Robots, songlines and the experiential gap

3 Oct 2017

The ARC Centre of Excellence for the Dynamics of Language (CoEDL) hosted the UQ Showcase at the UQ Art Museum on 27 September 2017, highlighting the cutting-edge work the Centre is undertaking in the areas of social technology (robotics); technology to support people living with dementia; transcription and linguistic technology, and the documentation of Indigenous languages.

Linguist, media researcher and political activist Dr Daniel Dor, from Tel Aviv University, delivered the keynote address, before attendees were invited to explore the current exhibition at the UQ Art Museum, which is being held in conjunction with the 'Still in my mind: Gurindji experience, location and visuality' exhibition.

Chief Investigator Professor Janet Wiles opened the day’s workshops and then handed over to the Florence Project team who are working closely with community to develop assistive technology for people living with dementia. They described how a simple app for a device like a mobile phone might assist someone living with dementia to have an everyday conversation.

Team project manager Peter Worthy, and other team members including Jacki Liddle, spoke about the project’s aspirations of breaking ground in terms of designing the project in partnership with those who will use it. The project has a reference group of people from the community who are both living with dementia and supporting family with dementia and whose job it is to guide the team.

Jacki Liddle at the CoEDL Showcase in 2017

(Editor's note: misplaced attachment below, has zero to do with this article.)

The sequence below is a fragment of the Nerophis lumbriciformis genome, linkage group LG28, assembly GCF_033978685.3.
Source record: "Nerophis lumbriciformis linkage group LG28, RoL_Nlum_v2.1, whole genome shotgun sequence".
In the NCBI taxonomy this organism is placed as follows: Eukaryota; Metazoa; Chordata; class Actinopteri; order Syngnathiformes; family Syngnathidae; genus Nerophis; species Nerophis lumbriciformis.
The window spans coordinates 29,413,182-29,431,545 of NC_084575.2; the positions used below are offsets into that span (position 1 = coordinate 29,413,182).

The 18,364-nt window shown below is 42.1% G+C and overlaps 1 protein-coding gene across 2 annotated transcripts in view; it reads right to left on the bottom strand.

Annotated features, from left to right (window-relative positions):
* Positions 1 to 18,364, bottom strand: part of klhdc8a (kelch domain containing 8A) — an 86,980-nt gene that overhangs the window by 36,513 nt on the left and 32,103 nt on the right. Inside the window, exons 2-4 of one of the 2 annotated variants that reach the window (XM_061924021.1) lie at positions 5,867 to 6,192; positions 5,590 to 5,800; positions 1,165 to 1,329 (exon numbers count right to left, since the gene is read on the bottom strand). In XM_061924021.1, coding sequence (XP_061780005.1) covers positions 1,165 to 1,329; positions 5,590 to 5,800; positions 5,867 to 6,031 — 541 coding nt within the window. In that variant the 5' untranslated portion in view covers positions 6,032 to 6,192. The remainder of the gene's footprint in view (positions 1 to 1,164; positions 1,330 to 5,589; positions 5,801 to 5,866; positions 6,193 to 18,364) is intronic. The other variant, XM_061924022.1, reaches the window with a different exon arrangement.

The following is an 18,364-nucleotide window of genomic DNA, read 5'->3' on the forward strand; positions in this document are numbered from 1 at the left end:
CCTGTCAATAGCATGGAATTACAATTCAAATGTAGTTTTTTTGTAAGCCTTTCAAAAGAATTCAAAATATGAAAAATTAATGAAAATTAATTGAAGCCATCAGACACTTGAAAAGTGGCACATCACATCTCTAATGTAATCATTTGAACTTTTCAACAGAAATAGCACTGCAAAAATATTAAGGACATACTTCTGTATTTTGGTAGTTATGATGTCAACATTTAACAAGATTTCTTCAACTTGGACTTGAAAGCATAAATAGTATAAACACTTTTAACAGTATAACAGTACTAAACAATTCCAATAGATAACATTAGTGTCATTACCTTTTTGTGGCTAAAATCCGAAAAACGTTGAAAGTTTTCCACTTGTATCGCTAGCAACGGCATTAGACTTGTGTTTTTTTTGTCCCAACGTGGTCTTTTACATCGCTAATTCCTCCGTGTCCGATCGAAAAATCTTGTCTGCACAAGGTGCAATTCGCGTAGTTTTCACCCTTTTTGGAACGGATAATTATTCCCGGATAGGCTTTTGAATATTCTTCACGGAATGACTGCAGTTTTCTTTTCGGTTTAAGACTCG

Dr Jacki Liddle discusses the Florence Project

Visitors were also brought up-to-date with the Transcription Acceleration Project (TAP) by Ben Foley. Ben and the team are exploring new ways to help linguists overcome the transcription bottleneck, which is the lengthy process of translating and annotating field recordings.

Post-doctoral researcher Gautier Durantin gave some results of a recent survey of 51 CoEDL linguists, which indicates that linguists with more experience in the field do not necessarily find transcribing easier, and that linguists who adopt some helpful technologies find transcription easier, but not faster.

There was also some fun for the children who turned up to the day’s events. They were invited to play and learn with Opie, the child-friendly robot (shown above giving a high-five to Gabriella Rossington), and to experiment with new robot technologies being developed in the CoEDL UQ social robotics lab.

CoEDL researcher Josh Arnold
Josh Arnold (left) is working on robotic vision inspired by the way humans see. Here an enthusiastic fan experiences how he may in future be seen by robots with silicon eyes.

Chief Investigator Dr Felicity Meakins presented joint research with Myfany Turpin and Clint Bracknell into popular indigenous songlines that demonstrated how widely they had been shared and accurately transmitted between indigenous peoples over the past 100 years.

These songlines, originating in the Western Desert region of Australia, had been first described in writing in 1913 by anthropologist Daisy Bates and then periodically after that by a series of anthropologists and linguists working across Australia. By searching the archives, it could be demonstrated that these songlines had been accurately and successfully shared by numerous indigenous peoples, so that they were now adopted and owned by a considerable number of nations, from the top of the Northern Territory to the bottom of South Australia.

The day concluded with a public lecture by Dr Daniel Dor. Dr Dor is from the Department of Communication at Tel Aviv University and is the author of The Instruction of Imagination: Language as a Social Communication Technology. His book describes a new conceptual framework for the description, analysis and explanation of human language as a socially-constructed communication technology, designed by cultural evolution for the specific function of the instruction of imagination. He spoke about the evolution of language as a tool to bridge the human experiential gap, a way of communicating through a common ground that never completely reflects either party’s experiential world but is somewhere in between the two.